University of Tübingen – ZMBP
How to conquer a plant using just eight genes: learning from geminiviruses
Molecular basis plant-virus interactions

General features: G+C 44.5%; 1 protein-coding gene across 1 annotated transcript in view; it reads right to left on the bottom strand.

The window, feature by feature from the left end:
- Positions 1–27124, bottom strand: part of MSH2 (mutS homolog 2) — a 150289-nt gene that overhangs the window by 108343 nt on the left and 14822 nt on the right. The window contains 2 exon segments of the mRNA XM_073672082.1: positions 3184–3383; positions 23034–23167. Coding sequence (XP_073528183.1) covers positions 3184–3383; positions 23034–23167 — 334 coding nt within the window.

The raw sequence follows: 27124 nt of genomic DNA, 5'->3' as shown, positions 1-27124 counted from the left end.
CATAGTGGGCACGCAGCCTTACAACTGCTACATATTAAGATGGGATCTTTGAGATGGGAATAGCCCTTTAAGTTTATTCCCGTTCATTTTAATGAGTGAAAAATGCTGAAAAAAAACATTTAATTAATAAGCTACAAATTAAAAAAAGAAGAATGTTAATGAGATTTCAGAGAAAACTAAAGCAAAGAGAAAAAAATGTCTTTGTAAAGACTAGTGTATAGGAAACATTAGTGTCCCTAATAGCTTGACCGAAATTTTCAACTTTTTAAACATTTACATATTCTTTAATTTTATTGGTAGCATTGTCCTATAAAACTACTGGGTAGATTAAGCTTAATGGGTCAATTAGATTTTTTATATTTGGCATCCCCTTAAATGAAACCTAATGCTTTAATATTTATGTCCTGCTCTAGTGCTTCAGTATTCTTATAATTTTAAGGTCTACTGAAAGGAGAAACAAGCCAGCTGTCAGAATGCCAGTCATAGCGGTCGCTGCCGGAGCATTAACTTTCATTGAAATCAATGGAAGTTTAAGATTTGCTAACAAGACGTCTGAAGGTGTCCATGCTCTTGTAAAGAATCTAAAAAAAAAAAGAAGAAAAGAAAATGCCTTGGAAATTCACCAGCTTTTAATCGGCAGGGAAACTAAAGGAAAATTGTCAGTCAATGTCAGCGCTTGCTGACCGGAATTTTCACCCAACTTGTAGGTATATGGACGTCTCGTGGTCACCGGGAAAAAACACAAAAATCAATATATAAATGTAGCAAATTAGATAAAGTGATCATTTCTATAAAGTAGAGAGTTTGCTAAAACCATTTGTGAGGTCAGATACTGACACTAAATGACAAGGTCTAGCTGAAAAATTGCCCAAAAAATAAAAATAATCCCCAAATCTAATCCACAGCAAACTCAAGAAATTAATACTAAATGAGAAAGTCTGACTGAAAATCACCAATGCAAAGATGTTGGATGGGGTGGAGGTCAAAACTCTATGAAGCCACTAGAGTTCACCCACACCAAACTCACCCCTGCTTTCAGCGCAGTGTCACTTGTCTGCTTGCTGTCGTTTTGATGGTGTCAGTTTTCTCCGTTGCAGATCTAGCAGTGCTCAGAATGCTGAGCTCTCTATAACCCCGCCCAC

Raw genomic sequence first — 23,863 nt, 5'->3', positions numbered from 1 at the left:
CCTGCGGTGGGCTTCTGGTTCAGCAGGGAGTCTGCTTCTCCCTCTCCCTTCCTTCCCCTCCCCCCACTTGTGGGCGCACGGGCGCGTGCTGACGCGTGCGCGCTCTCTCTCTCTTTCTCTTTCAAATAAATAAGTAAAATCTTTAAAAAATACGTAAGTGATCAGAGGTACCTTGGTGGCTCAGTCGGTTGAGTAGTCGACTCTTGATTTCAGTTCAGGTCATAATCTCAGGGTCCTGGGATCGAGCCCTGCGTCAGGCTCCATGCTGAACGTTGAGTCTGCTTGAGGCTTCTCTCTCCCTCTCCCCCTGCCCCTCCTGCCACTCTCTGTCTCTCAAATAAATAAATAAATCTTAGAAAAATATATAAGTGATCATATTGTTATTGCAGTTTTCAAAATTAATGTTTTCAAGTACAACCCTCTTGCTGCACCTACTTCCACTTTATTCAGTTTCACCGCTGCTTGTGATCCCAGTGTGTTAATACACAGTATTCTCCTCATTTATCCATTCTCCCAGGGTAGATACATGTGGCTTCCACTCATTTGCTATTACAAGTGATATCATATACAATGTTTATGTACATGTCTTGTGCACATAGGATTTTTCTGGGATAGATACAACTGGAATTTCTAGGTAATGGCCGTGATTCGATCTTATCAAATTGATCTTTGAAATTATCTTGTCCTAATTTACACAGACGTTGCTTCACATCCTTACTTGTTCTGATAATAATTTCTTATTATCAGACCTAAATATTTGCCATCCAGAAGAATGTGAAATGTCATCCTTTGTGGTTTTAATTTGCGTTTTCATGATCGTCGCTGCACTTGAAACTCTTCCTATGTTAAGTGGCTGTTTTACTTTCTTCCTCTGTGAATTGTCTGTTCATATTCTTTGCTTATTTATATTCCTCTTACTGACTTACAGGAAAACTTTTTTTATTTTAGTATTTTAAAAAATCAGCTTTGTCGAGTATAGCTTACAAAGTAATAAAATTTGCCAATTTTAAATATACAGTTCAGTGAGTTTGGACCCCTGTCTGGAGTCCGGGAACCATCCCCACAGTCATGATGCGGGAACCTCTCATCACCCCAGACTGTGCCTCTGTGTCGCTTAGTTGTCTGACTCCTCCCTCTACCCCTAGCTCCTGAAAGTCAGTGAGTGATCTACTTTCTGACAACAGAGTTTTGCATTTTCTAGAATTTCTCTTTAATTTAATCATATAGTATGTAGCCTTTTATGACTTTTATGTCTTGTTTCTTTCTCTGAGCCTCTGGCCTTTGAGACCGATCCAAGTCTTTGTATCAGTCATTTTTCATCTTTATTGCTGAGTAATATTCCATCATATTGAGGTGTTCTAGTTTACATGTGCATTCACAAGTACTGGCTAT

Viruses, as intracellular parasites, need to subvert the host cell in order to enable viral replication and spread. Due to strict coding limitations, viruses commonly produce a reduced number of proteins; this is the case of geminiviruses, plant DNA viruses that are believed to contain only 4-8 translated open reading frames in their circular single-stranded genome. Strikingly, despite their limited armoury, geminiviruses are able to successfully infect host plants while dramatically altering plant development and physiology, ultimately causing devastating losses to crops worldwide. In our group, we aim to understand how geminiviruses manipulate the plant cell and lead to disease, for which we use a combination of approaches, including molecular biology, cell biology, and genetics. By studying individual viral proteins, our results have shed light onto the molecular mechanisms underlying the replication of viral DNA, plant anti-viral defence and geminiviral counter-defence, and symptom development; in addition, we are interested in the identification of novel virulence strategies potentially employed by geminiviruses to maximize their coding capacity and their impact on the host cell.